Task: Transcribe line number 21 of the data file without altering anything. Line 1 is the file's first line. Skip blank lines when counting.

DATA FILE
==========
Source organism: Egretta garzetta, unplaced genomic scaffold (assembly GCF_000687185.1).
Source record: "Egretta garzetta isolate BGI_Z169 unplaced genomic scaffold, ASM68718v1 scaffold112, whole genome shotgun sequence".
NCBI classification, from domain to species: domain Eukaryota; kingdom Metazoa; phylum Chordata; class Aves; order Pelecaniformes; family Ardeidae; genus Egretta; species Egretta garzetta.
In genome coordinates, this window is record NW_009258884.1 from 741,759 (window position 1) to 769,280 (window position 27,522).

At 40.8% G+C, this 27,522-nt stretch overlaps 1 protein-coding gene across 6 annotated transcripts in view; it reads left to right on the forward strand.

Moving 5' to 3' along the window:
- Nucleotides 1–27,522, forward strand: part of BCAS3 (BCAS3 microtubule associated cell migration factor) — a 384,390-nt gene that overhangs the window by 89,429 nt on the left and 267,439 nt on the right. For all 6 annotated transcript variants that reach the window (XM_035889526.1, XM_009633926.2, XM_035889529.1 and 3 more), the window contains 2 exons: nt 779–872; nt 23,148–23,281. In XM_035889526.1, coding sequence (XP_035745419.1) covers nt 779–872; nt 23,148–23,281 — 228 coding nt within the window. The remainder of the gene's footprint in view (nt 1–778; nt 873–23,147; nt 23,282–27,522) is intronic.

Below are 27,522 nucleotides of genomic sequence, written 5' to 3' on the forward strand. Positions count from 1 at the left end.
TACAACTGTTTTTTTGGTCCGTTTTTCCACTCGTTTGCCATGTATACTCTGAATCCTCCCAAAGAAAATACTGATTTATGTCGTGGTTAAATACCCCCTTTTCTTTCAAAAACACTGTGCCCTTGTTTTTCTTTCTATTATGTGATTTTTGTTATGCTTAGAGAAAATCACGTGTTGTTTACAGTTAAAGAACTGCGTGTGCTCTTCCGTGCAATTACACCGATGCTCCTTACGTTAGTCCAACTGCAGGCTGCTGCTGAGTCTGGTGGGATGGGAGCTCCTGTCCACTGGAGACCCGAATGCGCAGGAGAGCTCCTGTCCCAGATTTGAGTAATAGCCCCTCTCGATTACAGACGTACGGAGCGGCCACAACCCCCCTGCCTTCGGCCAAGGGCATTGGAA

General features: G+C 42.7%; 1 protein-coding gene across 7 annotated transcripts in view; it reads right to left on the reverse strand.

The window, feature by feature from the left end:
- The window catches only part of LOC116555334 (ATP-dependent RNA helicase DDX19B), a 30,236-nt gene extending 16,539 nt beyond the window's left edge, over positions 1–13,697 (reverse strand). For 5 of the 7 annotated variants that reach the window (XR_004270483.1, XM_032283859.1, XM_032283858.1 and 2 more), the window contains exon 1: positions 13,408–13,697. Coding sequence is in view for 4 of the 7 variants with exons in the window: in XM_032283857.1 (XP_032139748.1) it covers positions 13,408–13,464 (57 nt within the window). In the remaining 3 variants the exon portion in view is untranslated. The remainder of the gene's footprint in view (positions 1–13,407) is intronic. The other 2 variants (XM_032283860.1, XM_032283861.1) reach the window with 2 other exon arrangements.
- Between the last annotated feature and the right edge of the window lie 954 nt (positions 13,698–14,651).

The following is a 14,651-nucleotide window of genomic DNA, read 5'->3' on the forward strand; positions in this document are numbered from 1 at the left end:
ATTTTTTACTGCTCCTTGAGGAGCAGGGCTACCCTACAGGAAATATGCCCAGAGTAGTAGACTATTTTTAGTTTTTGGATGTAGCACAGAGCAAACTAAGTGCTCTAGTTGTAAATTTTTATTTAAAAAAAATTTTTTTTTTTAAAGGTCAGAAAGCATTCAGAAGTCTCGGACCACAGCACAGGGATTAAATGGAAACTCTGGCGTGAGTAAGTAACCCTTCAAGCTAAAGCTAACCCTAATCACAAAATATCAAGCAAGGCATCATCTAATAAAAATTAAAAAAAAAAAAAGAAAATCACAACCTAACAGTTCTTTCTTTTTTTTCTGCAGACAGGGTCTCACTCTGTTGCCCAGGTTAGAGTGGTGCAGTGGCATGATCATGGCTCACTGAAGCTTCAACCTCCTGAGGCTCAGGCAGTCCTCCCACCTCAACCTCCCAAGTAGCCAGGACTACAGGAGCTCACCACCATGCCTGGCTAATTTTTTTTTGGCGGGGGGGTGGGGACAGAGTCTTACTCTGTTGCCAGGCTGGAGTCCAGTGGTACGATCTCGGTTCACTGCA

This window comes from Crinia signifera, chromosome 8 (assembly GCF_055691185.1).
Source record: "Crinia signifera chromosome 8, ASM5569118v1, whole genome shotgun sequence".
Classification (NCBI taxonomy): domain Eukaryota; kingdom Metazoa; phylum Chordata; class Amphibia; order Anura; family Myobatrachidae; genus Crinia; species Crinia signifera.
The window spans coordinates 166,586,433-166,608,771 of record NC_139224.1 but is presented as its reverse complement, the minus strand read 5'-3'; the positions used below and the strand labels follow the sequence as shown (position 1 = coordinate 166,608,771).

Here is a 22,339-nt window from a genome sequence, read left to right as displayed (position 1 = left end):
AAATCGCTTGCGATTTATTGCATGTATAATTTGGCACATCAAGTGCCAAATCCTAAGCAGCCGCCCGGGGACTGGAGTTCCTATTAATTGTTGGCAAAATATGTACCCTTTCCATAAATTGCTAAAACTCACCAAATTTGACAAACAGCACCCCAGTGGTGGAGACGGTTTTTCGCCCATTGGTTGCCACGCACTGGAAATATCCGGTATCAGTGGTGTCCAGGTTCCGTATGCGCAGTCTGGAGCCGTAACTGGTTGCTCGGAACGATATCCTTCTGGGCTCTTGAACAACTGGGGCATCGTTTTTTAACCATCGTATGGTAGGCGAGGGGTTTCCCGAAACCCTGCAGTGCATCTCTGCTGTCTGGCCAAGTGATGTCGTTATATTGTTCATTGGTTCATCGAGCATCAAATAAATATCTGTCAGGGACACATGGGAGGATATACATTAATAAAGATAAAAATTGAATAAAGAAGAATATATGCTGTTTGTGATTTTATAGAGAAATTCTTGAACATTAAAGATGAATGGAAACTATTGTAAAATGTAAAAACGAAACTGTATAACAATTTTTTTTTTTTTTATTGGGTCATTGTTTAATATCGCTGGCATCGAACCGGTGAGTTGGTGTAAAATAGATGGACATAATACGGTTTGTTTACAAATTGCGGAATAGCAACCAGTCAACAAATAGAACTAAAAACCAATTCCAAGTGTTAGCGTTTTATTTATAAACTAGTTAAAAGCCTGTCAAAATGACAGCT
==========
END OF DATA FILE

AAATCGCTTGCGATTTATTGCATGTATAATTTGGCACATCAAGTGCCAAATCCTAAGCAGCCGCCCGGGGACTGGAGTTCCTATTAATTGTTGGCAAAATATGTACCCTTTCCATAAATTGCTAAAACTCACCAAATTTGACAAACAGCACCCCAGTGGTGGAGACGGTTTTTCGCCCATTGGTTGCCACGCACTGGAAATATCCGGTATCAGTGGTGTCCAGGTTCCGTATGCGCAGTCTGGAGCCGTAACTGGTTGCTCGGAACGATATCCTTCTGGGCTCTTGAACAACTGGGGCATCGTTTTTTAACCATCGTATGGTAGGCGAGGGGTTTCCCGAAACCCTGCAGTGCATCTCTGCTGTCTGGCCAAGTGATGTCGTTATATTGTTCATTGGTTCATCGAGCATCAAATAAATATCTGTCAGGGACACATGGGAGGATATACATTAATAAAGATAAAAATTGAATAAAGAAGAATATATGCTGTTTGTGATTTTATAGAGAAATTCTTGAACATTAAAGATGAATGGAAACTATTGTAAAATGTAAAAACGAAACTGTATAACAATTTTTTTTTTTTTTATTGGGTCATTGTTTAATATCGCTGGCATCGAACCGGTGAGTTGGTGTAAAATAGATGGACATAATACGGTTTGTTTACAAATTGCGGAATAGCAACCAGTCAACAAATAGAACTAAAAACCAATTCCAAGTGTTAGCGTTTTATTTATAAACTAGTTAAAAGCCTGTCAAAATGACAGCT